Review: The Secret World of Arrietty

— by ADAM DALE —

Known for such international hits such as “Spirited Away,” “Howl’s Moving Castle” and “Ponyo,” Studio Ghibli has teamed up with director Hiromasa Yonebayashi to bring another intriguing and visually-beautiful animated tale to the big screen with “The Secret World of Arrietty.”

Based on the Mary Norton 1952 classic children’s tale “The Borrowers” and matched with a radiant Japanese animation style, the film has already been a hit the world over. Now, Walt Disney Pictures has chosen to take the film and give it an American director and voice cast for its release in the United States. Can this timeless tale of a forbidden friendship impress American audiences as much as it did in Japan?

Arrietty (Bridget Mendler) is a seemingly normal 14 year-old girl who lives at home with her parents, Homily (Amy Poehler) and Pod (Will Arnett). She is an adventurous young woman and has recently been taking an interest in her father’s line of work. However, she isn’t a normal girl, she is just a few inches tall an lives under the floorboards of a house.

Arrietty and her family are “borrowers.” They are tiny people who take little things that won’t be missed from the humans to survive. And now that Arrietty has reached the right age, she is going out on her first borrowing expedition with her father. But when a mission to get a sugar cube goes awry and Arrietty is accidentally seen by a boy upstairs, their lives and home are in danger. The first rule of being a borrower is never to be seen and if you are seen you must move to stay safe. The young boy, Shawn (David Henrie), has recently moved to the house to live with his aunt and an inquisitive house keeper named Hara (Carol Burnett) to rest up before a very important surgery.

The curiosity of both Arrietty and Shawn lead them to seeking each other out and the the two form an improbable bond. Arrietty just wants to learn more about the humans who she has been told her whole life are extremely dangerous and Shawn just wants to protect his little friend. When Hara starts searching around, she decides that maybe the old fables she has heard about the “little people” living under the floors may be true and she begins to suspect Shawn knows something about them. When Arrietty’s mother is captured by Hara, Shawn sets out on a mission to help his friend and her family escape the clutches of Hara and her devious plans for the small family.

In the tradition of Studio Ghibli, “The Secret World of Arrietty” is a wonderful fantasy, full of luscious visuals and a tale of courage and heart. The one departure from previous films is that it is more natural and less supernatural. It is a pretty bright movie filled with luminescent watercolors and less darkness. This film is an adventure on a much smaller scale, but when you’re two inches tall, getting up the leg of a kitchen table is made to seem like climbing a mountain. You really feel a connection to Arrietty and the plight of her parents, just trying to simply survive on scraps and items that the humans won’t miss. There are themes in the film that include friendship, love, trust and acceptance. There is even a conversation about Arrietty and her family being the last of their kind and when they are gone the borrowers will be extinct.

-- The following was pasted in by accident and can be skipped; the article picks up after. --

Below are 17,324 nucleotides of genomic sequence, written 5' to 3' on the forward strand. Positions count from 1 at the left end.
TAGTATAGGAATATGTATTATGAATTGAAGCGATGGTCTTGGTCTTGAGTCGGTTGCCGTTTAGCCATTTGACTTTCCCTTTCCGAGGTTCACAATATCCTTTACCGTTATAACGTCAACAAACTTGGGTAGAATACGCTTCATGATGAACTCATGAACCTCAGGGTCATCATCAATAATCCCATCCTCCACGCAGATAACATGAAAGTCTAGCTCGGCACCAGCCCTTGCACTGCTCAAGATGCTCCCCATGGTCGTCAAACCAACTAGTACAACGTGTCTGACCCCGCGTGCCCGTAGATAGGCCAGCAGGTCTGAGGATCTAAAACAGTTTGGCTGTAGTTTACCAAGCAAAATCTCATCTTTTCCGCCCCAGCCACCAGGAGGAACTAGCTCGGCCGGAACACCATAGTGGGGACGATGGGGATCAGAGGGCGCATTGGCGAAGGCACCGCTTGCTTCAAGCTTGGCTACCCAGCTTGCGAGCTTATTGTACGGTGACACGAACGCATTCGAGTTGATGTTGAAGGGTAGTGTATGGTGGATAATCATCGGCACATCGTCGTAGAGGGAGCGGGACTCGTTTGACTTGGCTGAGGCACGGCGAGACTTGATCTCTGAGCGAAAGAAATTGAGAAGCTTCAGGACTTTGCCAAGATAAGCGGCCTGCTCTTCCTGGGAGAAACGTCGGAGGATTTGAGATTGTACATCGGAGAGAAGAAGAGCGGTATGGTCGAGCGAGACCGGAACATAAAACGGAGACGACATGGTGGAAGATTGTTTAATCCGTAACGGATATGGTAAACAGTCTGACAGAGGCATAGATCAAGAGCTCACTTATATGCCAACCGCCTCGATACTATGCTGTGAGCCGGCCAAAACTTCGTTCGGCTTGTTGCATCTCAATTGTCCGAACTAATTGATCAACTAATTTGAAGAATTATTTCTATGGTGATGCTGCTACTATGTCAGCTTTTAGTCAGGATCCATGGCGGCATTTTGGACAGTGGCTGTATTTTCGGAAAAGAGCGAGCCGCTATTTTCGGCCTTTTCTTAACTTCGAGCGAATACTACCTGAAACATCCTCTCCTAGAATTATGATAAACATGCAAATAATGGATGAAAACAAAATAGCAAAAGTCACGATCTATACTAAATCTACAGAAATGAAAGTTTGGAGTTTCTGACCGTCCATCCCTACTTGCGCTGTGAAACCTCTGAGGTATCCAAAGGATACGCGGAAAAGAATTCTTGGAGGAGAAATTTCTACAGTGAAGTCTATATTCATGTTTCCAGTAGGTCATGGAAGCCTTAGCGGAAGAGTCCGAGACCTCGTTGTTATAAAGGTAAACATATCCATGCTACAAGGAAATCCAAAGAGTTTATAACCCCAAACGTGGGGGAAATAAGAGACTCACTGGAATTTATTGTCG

The voice casting for the movie is fitting, with a cast of voices that are recognizable but giving them slight inflections to associate them with Japanese culture. Bridget Mendler and David Henrie are our two main characters on whose relationship the movie rests on and they work together wonderfully. As always, the hysterical Amy Poehler and Will Arnett are quite the couple and pull off the necessary emotions needed from each of them. The one surprise casting for me was Carol Burnett, who will always be zany and funny in my mind, but really manages to be alarmingly mischievous and dark in the film as Hara. Another smaller role in the film, played by Moises Arias, is Spiller, a wild borrower who lives out in nature and has a somewhat rugged charm to him. Spiller helps them escape the house and look for a new home.

In all, “The Secret World of Arrietty” is not the best film from the studio, but that might be because it is a reincarnation of a classic story and not an original one. However, it is beautiful and charming. “The Secret World of Arrietty” is a film that the entire family can enjoy and one that your children will likely want to see again and again. It is nice to see a traditional hand-drawn animation film crafted with such care when 3D animation is the new standard in today’s family films. Needless to say, even though the film’s heroine is tiny in nature, she is enormous in heart and so is the film.

Rated G, “The Secret World of Arrietty” will sneak its way into theaters Feb. 17.

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